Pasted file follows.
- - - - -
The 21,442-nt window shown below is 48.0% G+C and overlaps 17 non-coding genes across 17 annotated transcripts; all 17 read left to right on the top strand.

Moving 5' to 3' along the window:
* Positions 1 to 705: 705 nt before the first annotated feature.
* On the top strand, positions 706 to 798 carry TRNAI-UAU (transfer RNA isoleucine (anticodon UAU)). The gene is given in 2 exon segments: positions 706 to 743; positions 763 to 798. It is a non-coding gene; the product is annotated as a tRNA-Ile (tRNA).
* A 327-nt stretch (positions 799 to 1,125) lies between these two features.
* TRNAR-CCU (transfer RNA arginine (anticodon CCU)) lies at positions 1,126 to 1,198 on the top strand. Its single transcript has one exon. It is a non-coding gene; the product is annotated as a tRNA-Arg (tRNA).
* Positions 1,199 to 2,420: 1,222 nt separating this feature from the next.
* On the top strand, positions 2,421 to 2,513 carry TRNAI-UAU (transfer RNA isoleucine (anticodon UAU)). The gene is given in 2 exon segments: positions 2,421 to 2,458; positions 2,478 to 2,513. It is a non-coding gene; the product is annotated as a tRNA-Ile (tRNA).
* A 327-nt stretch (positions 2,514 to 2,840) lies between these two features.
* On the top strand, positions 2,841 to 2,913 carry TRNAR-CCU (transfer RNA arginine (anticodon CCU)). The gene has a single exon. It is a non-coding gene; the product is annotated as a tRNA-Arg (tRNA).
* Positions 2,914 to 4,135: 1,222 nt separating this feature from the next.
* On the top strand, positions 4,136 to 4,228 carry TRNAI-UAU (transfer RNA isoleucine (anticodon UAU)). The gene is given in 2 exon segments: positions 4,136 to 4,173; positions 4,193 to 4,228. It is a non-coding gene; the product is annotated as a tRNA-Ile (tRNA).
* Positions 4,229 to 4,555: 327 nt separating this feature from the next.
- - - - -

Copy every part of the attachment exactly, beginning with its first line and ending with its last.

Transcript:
The 21,442-nt window shown below is 48.0% G+C and overlaps 17 non-coding genes across 17 annotated transcripts; all 17 read left to right on the top strand.

Moving 5' to 3' along the window:
* Positions 1 to 705: 705 nt before the first annotated feature.
* On the top strand, positions 706 to 798 carry TRNAI-UAU (transfer RNA isoleucine (anticodon UAU)). The gene is given in 2 exon segments: positions 706 to 743; positions 763 to 798. It is a non-coding gene; the product is annotated as a tRNA-Ile (tRNA).
* A 327-nt stretch (positions 799 to 1,125) lies between these two features.
* TRNAR-CCU (transfer RNA arginine (anticodon CCU)) lies at positions 1,126 to 1,198 on the top strand. Its single transcript has one exon. It is a non-coding gene; the product is annotated as a tRNA-Arg (tRNA).
* Positions 1,199 to 2,420: 1,222 nt separating this feature from the next.
* On the top strand, positions 2,421 to 2,513 carry TRNAI-UAU (transfer RNA isoleucine (anticodon UAU)). The gene is given in 2 exon segments: positions 2,421 to 2,458; positions 2,478 to 2,513. It is a non-coding gene; the product is annotated as a tRNA-Ile (tRNA).
* A 327-nt stretch (positions 2,514 to 2,840) lies between these two features.
* On the top strand, positions 2,841 to 2,913 carry TRNAR-CCU (transfer RNA arginine (anticodon CCU)). The gene has a single exon. It is a non-coding gene; the product is annotated as a tRNA-Arg (tRNA).
* Positions 2,914 to 4,135: 1,222 nt separating this feature from the next.
* On the top strand, positions 4,136 to 4,228 carry TRNAI-UAU (transfer RNA isoleucine (anticodon UAU)). The gene is given in 2 exon segments: positions 4,136 to 4,173; positions 4,193 to 4,228. It is a non-coding gene; the product is annotated as a tRNA-Ile (tRNA).
* Positions 4,229 to 4,555: 327 nt separating this feature from the next.